I listened to the hon. Member for three-quarters of an hour, and I do not propose to occupy the time of the House for more than a few minutes; but must be allowed to put the case as it appears to me. I have nothing to conceal in this matter, as full justice has been done. The hon. Member has asked three or four different questions. One is why I will not lay all the evidence of the court martial rather than any other court martial. I am not going to take a different course in regard to this court martial than have taken in regard to all other courts martial held in South Africa. Many officers and many men have, for one reason or another been brought before court martial. It is inevitable that it should be so in a war in which nearly a quarter of a million of men have been constantly engaged, and in which operations spread over an enormous area have been involved. If I laid the evidence of one court martial I should have to lay the evidence of all in which there might be a demand on the part of the public, or of any member of the public who happened to be interested in the fate of a particular officer or man. I made a full statement to the public on April 4th of what occurred, and the hon. Member challenges that statement for two reasons. First of all he says that there was a suggestion made that other corps had done the same; but men who were on their trial for their lives and who had bean guilty, as these men had been, of these actions, were not likely to be very scrupulous as to what they suggested as regards other corps. No sort of proof was brought before the court martial in support of the suggestion, and certainly was not going to bring a scandalous allegation of that kind unless there had been some proof to support it. The only suggestion which they did endeavour to establish, and was not established, was that there had been something done to one of their officers which justified them in retaliating upon the Boers. The hon. Member spoke with great vehemence about these actions, and especially of my conduct in having in November last spoken strongly of the action of the Boers in regard to Kaffirs at the time when, as he states, I must have known that this charge was pending I had heard certain pieces of information with regard to the conduct of our troops, and I was perfectly aware at the time I spoke that allegations had been made with regard to certain officers : but until I received Lord Kitchener's report of the trial in February I had nothing whatever to make me suppose that such allegations were in any established or likely to be established, I admit that when the report of the trial came before me I felt extremely strongly, as we all must, about the discredit brought upon the irregular force by the conduct of these officers. I do not suppose that anybody could feel more keenly than the Commander-in-Chief and myself the fact that any officers could have been guilty of such action. But the hon. Member is absolutely wrong. There is no evidence whatever to induce us to believe that such action had taken place with regard to other corps or that such an allegation could be established. I certainly should never have hesitated for one moment, even had I known these statements to be true, to bring before the public what is my bounden duty to bring before them—namely, the conduct of the Boers, established not in one instance, but in twenty, thirty, fifty, or a hundred instances, towards the Kaffirs during this war. That conduct I denounced, and I denounced it in order that public opinion, not only here, but in the country at large, might exercise its possible effect on the Boer leaders, and induce them, as most of them, I believe, honestly wish to do, to restrain these excesses on the part of their followers. Nothing that occurred in this particular case would justify us in allowing civilised war to degenerate into barbarism if by any efforts of ours it could be stopped.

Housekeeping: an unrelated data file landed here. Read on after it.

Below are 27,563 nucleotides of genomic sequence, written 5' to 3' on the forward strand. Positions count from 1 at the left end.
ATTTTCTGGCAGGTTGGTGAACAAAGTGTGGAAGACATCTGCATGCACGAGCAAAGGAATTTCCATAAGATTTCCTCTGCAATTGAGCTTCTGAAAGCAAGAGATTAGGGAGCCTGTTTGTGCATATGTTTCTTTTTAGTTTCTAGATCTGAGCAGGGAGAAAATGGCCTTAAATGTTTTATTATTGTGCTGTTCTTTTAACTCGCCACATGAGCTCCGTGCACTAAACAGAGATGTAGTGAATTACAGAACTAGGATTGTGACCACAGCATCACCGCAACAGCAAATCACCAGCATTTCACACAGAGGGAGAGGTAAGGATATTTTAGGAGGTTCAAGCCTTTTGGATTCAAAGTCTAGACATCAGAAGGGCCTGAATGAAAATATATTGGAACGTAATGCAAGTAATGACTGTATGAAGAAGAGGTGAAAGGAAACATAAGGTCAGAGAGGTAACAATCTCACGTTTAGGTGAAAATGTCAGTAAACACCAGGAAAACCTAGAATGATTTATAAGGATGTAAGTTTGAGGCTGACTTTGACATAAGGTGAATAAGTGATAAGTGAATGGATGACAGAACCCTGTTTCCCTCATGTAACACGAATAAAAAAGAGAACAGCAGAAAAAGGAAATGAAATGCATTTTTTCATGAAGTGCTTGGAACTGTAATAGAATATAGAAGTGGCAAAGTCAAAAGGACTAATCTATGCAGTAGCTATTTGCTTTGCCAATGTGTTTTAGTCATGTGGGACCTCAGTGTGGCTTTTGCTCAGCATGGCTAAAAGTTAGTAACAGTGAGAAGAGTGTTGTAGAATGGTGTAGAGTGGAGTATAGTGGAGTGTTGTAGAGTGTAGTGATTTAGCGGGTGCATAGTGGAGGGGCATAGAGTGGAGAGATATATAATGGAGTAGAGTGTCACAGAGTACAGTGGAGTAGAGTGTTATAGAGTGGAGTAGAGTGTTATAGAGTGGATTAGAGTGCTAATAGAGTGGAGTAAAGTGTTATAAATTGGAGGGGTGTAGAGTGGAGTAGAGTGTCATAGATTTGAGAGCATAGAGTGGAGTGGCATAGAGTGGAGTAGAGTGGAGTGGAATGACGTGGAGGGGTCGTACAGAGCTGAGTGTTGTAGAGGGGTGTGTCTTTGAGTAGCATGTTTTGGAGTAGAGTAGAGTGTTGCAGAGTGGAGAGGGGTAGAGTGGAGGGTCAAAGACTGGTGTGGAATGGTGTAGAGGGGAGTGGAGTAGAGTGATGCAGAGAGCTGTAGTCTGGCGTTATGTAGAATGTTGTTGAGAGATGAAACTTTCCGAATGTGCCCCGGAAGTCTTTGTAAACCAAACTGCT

With regard to the other matters relating to the accusation which the hon. Member has brought against me, they are of a small party character and I need not pursue them. I am still at a loss to understand what is the particular object that he proposes to achieve in bringing this subject before the House. The whole matter has been dealt with, the verdict is disclosed, justice has been done, and it is recognised that justice has been done, not only in this country, but in Australia, where there was considerable feeling at the idea that any Australian officers should have been guilty of such an outrage. I am glad these officers belonged to an irregular corps rather than to one of the organised corps with which our fellow-citizens have provided us in the colonies in such numbers, and which have done such excellent service in the war. I hope the House will excuse me from going further into this subject. We have nothing to conceal about it, there is nothing behind my speech. I feel that it is undesirable that the House of Commons should be asked, merely for the purpose of raking up events which are in themselves unquestioned, and which have been adequately dealt with by those who are responsible to go further in detail into this occurrence; to bring before the public a matter which was settled and on which a statement was made two months ago. I assure the hon. Gentleman that there is no want of respect for humanity or his own feelings on my part, but I demur to making this House of Commons a platform for bringing out everything with regard to this war which we deplore and which, if it had not been dealt with by the military authorities as it has been, would, I can assure the House, have received the most severe treatment from the Government.